The 2009 Team Trials to select the U.S. representatives for the Bermuda Bowl in Brazil, took place this June. The Robinson and Nickell teams qualified.
Our team lasted 6 days, but were dispatched on the final deal of our match (with only six teams remaining). We trailed by a large margin entering the last segment of that match, so I was in "swing" mode when I picked up:
|J 6 5 4
A 10 6 3 2
K 10 6
|With both sides vulnerable, my LHO opened 1.
RHO responded 1 and then raised opener's 2NT rebid to 3NT.
Of course, it is very normal to Pass and await partner's lead.
However, you know what partner's lead will be. Surely, he will lead his best suit, and that is maybe 95% to be clubs (based on your singleton). Rather than be disappointed yet again by partner's lead, I took a chance. A big chance. I doubled. Such a double calls for the lead of dummy's first-bid suit--hearts. It's not like I had good enough hearts for this action (nor a good enough hand), but our team was in need of a swing. We trailed by 30 IMPs at the time late in the match. It seemed like a good shot. (Earlier in the match, this would be a poor action--on a bad day, the 3NT bidder has a 12-count and redoubles for some score you have to look up).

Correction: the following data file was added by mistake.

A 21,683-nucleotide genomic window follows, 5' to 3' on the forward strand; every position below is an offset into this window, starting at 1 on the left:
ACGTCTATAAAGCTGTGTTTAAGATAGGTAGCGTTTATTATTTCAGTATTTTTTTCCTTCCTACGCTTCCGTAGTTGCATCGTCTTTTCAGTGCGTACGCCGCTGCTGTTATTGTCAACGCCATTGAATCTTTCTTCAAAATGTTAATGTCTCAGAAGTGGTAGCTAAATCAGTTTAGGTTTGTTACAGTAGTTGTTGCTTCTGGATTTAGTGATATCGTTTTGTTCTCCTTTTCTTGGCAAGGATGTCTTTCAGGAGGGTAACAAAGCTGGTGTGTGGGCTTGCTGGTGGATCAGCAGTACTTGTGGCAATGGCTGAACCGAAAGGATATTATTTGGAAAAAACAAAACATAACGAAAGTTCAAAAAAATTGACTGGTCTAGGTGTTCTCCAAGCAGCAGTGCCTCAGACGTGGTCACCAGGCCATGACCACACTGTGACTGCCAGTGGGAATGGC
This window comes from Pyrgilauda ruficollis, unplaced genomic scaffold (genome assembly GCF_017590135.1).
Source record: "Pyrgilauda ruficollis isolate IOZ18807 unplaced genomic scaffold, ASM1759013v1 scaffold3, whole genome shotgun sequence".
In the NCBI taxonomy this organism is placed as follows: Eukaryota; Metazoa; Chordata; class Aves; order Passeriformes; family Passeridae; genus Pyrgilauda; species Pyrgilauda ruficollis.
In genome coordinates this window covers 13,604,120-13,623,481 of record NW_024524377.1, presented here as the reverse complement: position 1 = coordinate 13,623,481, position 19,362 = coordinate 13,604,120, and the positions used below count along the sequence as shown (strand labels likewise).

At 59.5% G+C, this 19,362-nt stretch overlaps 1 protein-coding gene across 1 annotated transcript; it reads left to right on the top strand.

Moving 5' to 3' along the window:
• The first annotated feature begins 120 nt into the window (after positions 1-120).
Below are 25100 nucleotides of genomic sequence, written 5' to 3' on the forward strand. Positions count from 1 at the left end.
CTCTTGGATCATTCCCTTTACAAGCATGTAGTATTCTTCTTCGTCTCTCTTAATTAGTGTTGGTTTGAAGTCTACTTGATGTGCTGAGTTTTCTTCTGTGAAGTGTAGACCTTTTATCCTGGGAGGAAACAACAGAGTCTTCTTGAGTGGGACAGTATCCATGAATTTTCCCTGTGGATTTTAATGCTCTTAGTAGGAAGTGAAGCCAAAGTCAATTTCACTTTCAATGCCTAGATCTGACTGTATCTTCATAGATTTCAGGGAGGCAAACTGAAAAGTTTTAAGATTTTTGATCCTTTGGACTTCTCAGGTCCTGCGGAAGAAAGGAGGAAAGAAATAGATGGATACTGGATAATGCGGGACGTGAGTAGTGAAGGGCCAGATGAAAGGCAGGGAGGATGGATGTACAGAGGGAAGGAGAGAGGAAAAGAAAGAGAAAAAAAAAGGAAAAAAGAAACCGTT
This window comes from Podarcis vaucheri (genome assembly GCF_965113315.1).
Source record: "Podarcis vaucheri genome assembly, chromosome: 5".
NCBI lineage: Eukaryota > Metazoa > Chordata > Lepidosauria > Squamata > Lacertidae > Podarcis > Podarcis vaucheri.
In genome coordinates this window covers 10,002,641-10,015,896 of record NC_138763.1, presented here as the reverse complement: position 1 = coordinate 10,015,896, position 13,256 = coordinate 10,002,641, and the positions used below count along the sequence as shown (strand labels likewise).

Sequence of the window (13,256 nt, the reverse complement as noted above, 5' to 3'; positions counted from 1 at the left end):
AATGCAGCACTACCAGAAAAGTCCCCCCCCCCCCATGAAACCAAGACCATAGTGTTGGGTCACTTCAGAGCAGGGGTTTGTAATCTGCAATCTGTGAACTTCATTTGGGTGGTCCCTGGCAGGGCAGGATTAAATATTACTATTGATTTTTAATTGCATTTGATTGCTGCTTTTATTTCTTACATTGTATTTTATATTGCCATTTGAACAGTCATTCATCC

This was the full deal:
|David duly led the Q instead of a disastrous club. I allowed dummy's K to hold the trick. Declarer decided to work on his best minor--clubs (note the spots). He finessed the queen and David won the K to play another heart. Declarer covered with the jack and I won the ace. I exited safely in spades and we ended up 500 (declarer laid down the A next--he wasn't happy).|
|At the other table, my teammate was not doubled in 3NT (of course). He was treated to a low club lead, won by dummy's 8. Declarer set up the diamonds (with a finesse) and guessed the hearts for 9 tricks and a 15-IMP gain. Unfortunately, we then went on to lose the match on the final deal. Instead of a trip to Brazil to represent the United States, we earned a trip home.|